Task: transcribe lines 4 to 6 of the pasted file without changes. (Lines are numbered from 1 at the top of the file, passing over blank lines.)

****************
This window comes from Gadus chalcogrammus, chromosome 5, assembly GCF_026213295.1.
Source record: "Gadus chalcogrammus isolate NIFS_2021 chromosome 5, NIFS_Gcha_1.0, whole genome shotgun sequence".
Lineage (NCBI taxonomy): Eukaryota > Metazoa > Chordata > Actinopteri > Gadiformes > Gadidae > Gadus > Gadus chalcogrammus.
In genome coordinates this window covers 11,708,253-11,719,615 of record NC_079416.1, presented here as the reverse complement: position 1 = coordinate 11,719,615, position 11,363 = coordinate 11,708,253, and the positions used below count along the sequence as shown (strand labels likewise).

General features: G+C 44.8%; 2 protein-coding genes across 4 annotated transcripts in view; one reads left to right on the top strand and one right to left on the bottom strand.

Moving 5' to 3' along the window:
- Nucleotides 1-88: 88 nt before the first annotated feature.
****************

In genome coordinates this window covers 11,708,253-11,719,615 of record NC_079416.1, presented here as the reverse complement: position 1 = coordinate 11,719,615, position 11,363 = coordinate 11,708,253, and the positions used below count along the sequence as shown (strand labels likewise).

General features: G+C 44.8%; 2 protein-coding genes across 4 annotated transcripts in view; one reads left to right on the top strand and one right to left on the bottom strand.

Moving 5' to 3' along the window: